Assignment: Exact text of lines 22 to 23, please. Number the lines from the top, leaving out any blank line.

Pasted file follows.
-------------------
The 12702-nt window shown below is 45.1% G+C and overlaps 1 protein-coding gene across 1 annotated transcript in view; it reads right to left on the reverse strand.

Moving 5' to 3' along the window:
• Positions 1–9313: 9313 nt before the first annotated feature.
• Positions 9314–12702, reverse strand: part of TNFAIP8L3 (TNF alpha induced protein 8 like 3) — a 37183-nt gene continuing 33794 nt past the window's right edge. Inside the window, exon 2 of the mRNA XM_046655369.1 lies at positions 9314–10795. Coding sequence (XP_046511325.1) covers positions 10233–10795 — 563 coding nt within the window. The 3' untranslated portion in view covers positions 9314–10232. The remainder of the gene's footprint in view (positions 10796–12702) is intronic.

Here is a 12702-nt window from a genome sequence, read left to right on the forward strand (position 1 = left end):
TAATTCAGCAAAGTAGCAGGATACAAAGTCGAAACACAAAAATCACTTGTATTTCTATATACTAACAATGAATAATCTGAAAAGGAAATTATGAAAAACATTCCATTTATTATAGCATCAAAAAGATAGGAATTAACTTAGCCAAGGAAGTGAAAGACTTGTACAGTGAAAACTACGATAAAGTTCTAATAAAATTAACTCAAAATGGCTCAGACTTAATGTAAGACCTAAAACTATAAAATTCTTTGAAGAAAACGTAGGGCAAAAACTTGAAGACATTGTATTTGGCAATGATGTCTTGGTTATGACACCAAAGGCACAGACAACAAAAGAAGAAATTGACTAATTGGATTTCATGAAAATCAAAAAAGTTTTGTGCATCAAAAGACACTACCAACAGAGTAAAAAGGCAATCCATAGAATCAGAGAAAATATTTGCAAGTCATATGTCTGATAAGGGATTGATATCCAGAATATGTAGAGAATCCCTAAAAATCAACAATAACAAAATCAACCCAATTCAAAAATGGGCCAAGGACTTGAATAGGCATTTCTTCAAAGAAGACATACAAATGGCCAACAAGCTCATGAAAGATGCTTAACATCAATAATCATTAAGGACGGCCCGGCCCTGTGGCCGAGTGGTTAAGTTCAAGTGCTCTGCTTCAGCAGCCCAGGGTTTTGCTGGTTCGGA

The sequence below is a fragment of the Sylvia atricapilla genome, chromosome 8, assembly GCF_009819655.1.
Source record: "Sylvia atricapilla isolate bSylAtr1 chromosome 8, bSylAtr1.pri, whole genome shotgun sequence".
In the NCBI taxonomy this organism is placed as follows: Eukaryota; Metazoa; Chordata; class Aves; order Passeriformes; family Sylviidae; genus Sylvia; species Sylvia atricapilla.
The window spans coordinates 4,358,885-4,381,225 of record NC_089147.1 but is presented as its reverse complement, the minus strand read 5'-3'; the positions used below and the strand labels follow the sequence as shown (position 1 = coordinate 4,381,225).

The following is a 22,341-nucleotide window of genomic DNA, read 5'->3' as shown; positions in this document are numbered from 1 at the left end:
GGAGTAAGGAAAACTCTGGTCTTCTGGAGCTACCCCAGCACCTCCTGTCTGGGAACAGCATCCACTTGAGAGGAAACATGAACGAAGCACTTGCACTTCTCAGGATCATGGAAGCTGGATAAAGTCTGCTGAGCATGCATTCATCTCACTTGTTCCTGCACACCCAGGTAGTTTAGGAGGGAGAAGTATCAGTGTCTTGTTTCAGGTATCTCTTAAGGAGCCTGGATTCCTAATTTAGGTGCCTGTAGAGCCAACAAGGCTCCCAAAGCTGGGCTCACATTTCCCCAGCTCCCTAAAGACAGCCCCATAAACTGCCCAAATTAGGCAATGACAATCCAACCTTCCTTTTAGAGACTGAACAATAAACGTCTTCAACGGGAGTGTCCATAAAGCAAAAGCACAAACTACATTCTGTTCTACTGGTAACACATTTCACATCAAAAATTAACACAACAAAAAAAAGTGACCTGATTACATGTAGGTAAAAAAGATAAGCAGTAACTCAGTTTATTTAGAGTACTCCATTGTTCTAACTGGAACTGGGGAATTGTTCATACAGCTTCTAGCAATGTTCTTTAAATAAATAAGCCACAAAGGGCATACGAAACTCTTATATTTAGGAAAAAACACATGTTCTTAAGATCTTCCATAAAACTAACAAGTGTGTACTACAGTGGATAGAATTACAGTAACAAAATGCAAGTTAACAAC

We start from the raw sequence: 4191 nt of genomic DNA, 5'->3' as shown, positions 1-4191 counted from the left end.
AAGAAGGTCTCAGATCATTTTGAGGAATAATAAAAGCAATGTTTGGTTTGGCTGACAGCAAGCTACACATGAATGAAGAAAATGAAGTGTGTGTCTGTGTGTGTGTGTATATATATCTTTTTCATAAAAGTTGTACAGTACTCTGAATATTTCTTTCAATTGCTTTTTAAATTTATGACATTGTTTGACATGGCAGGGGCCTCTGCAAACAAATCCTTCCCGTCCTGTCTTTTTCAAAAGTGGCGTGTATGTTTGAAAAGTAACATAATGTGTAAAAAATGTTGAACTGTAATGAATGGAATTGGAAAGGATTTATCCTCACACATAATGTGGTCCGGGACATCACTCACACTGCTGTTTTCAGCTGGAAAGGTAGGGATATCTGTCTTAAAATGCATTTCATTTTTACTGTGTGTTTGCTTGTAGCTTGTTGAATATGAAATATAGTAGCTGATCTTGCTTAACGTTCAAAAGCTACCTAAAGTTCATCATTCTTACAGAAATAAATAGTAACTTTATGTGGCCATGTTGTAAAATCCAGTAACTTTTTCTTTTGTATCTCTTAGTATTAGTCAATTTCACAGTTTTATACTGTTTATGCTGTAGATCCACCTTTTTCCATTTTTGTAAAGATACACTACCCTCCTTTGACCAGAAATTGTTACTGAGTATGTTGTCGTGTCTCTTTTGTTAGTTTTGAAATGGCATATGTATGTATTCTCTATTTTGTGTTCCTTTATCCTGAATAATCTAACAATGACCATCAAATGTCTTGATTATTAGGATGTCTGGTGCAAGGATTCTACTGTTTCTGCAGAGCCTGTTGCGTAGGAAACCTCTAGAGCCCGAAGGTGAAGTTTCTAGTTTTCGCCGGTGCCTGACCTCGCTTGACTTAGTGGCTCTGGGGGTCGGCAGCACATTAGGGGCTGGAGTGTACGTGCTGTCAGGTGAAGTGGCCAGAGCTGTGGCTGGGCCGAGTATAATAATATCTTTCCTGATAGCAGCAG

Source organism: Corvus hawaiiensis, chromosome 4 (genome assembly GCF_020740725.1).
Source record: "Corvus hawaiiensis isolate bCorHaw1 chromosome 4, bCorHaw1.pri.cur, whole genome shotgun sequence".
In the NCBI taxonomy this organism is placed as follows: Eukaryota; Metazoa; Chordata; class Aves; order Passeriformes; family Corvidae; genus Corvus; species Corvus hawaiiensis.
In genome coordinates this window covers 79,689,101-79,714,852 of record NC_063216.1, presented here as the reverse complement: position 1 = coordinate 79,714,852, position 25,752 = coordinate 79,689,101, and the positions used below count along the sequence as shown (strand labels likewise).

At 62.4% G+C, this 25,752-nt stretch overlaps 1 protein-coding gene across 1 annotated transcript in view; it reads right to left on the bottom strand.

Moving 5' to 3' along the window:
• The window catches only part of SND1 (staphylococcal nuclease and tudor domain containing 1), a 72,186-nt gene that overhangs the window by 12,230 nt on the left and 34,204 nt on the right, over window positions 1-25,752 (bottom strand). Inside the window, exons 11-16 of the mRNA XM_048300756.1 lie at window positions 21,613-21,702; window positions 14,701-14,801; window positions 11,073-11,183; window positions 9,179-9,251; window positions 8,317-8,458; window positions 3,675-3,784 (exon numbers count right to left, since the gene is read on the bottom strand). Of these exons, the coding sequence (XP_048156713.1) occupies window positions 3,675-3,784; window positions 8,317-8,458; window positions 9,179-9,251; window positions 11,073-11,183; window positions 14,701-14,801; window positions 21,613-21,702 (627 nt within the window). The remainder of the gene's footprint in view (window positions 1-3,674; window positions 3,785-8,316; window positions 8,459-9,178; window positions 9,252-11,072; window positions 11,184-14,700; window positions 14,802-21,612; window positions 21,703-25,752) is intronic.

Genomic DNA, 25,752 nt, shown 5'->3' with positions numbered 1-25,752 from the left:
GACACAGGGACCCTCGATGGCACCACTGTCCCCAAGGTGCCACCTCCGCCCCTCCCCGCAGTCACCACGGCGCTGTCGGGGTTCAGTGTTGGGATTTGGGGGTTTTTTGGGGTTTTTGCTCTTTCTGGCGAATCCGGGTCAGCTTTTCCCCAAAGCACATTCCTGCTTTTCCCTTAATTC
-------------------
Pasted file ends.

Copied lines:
Genomic DNA, 25,752 nt, shown 5'->3' with positions numbered 1-25,752 from the left:
GACACAGGGACCCTCGATGGCACCACTGTCCCCAAGGTGCCACCTCCGCCCCTCCCCGCAGTCACCACGGCGCTGTCGGGGTTCAGTGTTGGGATTTGGGGGTTTTTTGGGGTTTTTGCTCTTTCTGGCGAATCCGGGTCAGCTTTTCCCCAAAGCACATTCCTGCTTTTCCCTTAATTC